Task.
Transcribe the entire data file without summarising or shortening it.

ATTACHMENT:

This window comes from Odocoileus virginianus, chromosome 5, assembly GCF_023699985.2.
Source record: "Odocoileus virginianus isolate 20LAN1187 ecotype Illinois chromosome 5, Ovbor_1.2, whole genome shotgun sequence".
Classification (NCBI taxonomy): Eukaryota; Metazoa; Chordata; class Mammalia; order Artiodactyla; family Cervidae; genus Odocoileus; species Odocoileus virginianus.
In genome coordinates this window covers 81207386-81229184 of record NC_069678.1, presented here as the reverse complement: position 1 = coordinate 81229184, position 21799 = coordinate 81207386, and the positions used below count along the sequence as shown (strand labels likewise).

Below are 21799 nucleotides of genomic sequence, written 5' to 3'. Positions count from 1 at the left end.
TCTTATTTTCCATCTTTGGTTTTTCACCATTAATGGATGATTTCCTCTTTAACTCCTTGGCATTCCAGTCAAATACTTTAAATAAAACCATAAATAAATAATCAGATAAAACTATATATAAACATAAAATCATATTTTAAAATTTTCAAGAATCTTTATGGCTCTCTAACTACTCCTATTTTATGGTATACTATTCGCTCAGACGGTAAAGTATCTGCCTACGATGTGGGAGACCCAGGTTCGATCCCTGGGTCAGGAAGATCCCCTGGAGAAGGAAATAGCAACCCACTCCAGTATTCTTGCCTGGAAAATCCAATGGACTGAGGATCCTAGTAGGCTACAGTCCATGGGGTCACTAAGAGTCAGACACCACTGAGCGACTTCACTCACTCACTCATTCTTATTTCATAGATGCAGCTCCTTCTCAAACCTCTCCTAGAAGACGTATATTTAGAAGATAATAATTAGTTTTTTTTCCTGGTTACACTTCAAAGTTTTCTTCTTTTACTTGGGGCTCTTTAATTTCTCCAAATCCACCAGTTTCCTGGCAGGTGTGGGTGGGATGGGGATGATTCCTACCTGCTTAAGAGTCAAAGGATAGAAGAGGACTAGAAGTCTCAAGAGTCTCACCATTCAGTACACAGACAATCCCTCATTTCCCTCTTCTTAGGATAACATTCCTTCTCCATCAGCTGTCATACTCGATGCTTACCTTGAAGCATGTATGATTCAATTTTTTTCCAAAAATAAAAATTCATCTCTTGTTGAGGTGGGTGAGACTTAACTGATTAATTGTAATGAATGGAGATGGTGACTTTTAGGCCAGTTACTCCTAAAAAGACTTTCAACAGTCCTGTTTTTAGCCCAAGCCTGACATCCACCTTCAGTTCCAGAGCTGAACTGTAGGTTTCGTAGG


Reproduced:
This window comes from Odocoileus virginianus, chromosome 5, assembly GCF_023699985.2.
Source record: "Odocoileus virginianus isolate 20LAN1187 ecotype Illinois chromosome 5, Ovbor_1.2, whole genome shotgun sequence".
Classification (NCBI taxonomy): Eukaryota; Metazoa; Chordata; class Mammalia; order Artiodactyla; family Cervidae; genus Odocoileus; species Odocoileus virginianus.
In genome coordinates this window covers 81207386-81229184 of record NC_069678.1, presented here as the reverse complement: position 1 = coordinate 81229184, position 21799 = coordinate 81207386, and the positions used below count along the sequence as shown (strand labels likewise).

Below are 21799 nucleotides of genomic sequence, written 5' to 3'. Positions count from 1 at the left end.
TCTTATTTTCCATCTTTGGTTTTTCACCATTAATGGATGATTTCCTCTTTAACTCCTTGGCATTCCAGTCAAATACTTTAAATAAAACCATAAATAAATAATCAGATAAAACTATATATAAACATAAAATCATATTTTAAAATTTTCAAGAATCTTTATGGCTCTCTAACTACTCCTATTTTATGGTATACTATTCGCTCAGACGGTAAAGTATCTGCCTACGATGTGGGAGACCCAGGTTCGATCCCTGGGTCAGGAAGATCCCCTGGAGAAGGAAATAGCAACCCACTCCAGTATTCTTGCCTGGAAAATCCAATGGACTGAGGATCCTAGTAGGCTACAGTCCATGGGGTCACTAAGAGTCAGACACCACTGAGCGACTTCACTCACTCACTCATTCTTATTTCATAGATGCAGCTCCTTCTCAAACCTCTCCTAGAAGACGTATATTTAGAAGATAATAATTAGTTTTTTTTCCTGGTTACACTTCAAAGTTTTCTTCTTTTACTTGGGGCTCTTTAATTTCTCCAAATCCACCAGTTTCCTGGCAGGTGTGGGTGGGATGGGGATGATTCCTACCTGCTTAAGAGTCAAAGGATAGAAGAGGACTAGAAGTCTCAAGAGTCTCACCATTCAGTACACAGACAATCCCTCATTTCCCTCTTCTTAGGATAACATTCCTTCTCCATCAGCTGTCATACTCGATGCTTACCTTGAAGCATGTATGATTCAATTTTTTTCCAAAAATAAAAATTCATCTCTTGTTGAGGTGGGTGAGACTTAACTGATTAATTGTAATGAATGGAGATGGTGACTTTTAGGCCAGTTACTCCTAAAAAGACTTTCAACAGTCCTGTTTTTAGCCCAAGCCTGACATCCACCTTCAGTTCCAGAGCTGAACTGTAGGTTTCGTAGG